Wednesday, 4 September 2019

Set on an adventure to see the ‘Lion King’ in Africa

There is nothing that stirs both fear and awe in us quite like the thought of coming face to face with the king of the jungle – the African Lion. This majestic creature is now well set in popular culture with Hollywood films like the Lion King and the Chronicles of Narnia. Lions have also been part of old classics such as Born Free, The Last Lions, Ghost and the Darkness amongst many others.

But what most of us don’t know is that this king of beasts now comes under the ‘vulnerable species’ category, due to habitat loss, poaching, human-wildlife conflict etc. Despite having no natural predators, the lion numbers have plummeted by as much as 40% over the last 4-5 decades. Now there are just over 20,000 of them left in the wild in Africa.

So when tourists visit the national parks in the various countries of Africa, their dollars are a big incentive for locals to safeguard and preserve these animals – both from conflict within their communities and from those people dealing in illegal wildlife trade.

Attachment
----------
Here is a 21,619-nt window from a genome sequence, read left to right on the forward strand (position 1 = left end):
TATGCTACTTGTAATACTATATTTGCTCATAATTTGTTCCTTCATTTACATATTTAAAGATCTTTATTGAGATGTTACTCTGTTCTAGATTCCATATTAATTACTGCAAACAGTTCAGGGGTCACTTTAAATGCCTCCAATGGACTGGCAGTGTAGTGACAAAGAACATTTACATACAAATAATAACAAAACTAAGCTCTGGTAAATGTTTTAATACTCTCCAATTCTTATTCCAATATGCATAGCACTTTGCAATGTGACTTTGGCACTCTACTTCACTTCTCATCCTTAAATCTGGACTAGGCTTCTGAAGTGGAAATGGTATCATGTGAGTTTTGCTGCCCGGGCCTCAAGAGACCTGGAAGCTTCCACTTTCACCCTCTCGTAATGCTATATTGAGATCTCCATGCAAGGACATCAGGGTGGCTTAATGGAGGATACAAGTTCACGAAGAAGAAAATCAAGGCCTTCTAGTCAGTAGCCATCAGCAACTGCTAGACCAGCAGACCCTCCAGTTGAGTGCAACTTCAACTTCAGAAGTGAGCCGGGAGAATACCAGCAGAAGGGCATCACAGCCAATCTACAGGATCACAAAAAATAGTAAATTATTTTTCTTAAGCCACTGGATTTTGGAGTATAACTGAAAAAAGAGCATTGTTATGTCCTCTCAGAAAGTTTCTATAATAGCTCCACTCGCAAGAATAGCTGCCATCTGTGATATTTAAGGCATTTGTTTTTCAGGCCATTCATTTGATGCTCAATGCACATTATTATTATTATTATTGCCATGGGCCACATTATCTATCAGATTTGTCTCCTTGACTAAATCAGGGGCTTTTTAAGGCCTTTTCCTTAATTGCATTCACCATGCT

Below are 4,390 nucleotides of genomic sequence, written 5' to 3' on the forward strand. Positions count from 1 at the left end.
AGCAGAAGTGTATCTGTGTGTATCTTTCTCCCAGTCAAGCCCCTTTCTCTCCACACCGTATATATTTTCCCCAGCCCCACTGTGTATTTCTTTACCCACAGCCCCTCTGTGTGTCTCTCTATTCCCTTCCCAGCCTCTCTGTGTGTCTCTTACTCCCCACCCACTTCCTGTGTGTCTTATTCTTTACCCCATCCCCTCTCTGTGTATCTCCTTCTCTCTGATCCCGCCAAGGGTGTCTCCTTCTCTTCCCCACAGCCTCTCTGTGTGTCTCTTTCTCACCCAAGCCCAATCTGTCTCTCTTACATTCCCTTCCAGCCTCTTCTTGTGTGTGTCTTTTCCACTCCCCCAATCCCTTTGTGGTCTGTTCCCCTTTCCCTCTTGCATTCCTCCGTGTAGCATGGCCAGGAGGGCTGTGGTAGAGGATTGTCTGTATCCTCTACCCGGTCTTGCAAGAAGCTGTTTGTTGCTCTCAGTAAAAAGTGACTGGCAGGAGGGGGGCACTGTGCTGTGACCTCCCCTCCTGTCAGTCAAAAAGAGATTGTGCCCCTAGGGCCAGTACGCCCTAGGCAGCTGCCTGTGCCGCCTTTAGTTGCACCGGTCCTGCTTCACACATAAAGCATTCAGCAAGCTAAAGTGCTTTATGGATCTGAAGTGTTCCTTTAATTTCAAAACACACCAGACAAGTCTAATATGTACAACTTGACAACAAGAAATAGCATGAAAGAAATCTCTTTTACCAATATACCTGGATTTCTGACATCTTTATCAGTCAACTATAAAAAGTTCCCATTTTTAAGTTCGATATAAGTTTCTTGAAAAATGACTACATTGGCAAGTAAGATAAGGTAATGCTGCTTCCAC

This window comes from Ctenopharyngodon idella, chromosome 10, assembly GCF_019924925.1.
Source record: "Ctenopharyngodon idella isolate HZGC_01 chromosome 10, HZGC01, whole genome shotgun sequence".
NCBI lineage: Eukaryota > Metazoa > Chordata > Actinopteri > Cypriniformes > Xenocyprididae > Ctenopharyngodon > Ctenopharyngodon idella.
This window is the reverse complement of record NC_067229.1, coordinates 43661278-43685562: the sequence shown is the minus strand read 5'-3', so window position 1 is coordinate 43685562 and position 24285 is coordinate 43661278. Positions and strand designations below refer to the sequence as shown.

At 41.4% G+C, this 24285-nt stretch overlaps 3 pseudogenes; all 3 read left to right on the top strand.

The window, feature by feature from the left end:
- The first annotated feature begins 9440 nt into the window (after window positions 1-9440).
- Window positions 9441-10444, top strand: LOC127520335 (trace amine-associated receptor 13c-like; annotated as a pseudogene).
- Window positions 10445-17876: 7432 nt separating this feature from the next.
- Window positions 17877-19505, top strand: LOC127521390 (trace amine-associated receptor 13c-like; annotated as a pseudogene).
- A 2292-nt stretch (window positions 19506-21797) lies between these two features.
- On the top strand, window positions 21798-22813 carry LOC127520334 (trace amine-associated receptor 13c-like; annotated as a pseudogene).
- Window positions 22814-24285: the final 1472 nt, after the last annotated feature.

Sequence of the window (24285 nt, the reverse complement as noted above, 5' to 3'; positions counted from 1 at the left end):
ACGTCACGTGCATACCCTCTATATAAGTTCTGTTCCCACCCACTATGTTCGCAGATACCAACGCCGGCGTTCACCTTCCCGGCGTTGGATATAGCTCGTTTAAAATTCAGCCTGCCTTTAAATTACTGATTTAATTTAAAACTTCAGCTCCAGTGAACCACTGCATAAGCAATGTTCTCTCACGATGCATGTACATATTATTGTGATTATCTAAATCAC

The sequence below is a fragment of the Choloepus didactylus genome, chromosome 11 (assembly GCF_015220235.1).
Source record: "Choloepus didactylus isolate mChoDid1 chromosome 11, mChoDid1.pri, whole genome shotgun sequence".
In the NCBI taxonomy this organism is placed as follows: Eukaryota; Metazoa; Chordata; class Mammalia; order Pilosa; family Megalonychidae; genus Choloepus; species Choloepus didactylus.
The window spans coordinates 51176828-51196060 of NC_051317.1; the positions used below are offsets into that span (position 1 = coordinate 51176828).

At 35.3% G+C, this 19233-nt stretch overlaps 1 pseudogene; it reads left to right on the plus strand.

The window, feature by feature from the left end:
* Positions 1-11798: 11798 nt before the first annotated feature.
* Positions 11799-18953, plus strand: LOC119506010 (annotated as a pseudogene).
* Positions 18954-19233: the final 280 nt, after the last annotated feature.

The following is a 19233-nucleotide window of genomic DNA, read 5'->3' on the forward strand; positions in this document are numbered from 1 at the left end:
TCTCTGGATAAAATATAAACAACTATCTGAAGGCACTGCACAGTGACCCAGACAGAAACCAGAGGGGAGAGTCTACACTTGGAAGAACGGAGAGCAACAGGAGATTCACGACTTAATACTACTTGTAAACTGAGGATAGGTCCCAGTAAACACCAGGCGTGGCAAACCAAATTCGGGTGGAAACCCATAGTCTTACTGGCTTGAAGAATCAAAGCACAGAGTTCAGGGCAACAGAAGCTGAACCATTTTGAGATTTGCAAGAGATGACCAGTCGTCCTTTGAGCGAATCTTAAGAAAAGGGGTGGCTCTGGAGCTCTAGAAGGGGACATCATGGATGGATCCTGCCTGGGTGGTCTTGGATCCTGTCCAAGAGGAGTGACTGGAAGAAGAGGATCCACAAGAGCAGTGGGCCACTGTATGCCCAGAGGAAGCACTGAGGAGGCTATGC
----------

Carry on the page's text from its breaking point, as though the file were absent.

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Some of the best African national parks to go to and see the Lion King are the Masai Mara & Tsavo in Kenya, Serengeti & Ngorongoro in Tanzania, Queen Elizabeth in Uganda, Hwange in Zimbabwe, South Luangwa in Zambia, Okavango Delta & Chobe in Botswana, Etosha in Namibia and Kruger & Sabi Sands in South Africa. The lion belt basically stretches from Kenya, Tanzania and Uganda in East Africa to Zambia and Zimbabwe in South-East and finally to Namibia, Botswana and South Africa in the far south of the continent.

It was World Lion Day recently on 10th August, and for good reason too. The image of lions is what first comes to mind for most of us when we think of an epic jungle adventure. So make sure you both live that adventure in your lifetime and contribute to preserve these animals for the lifetimes of our children and grandchildren.

Here are some photographs of the Lion King that should fire your imagination to be in the wild.



from
via Lonely Planet India

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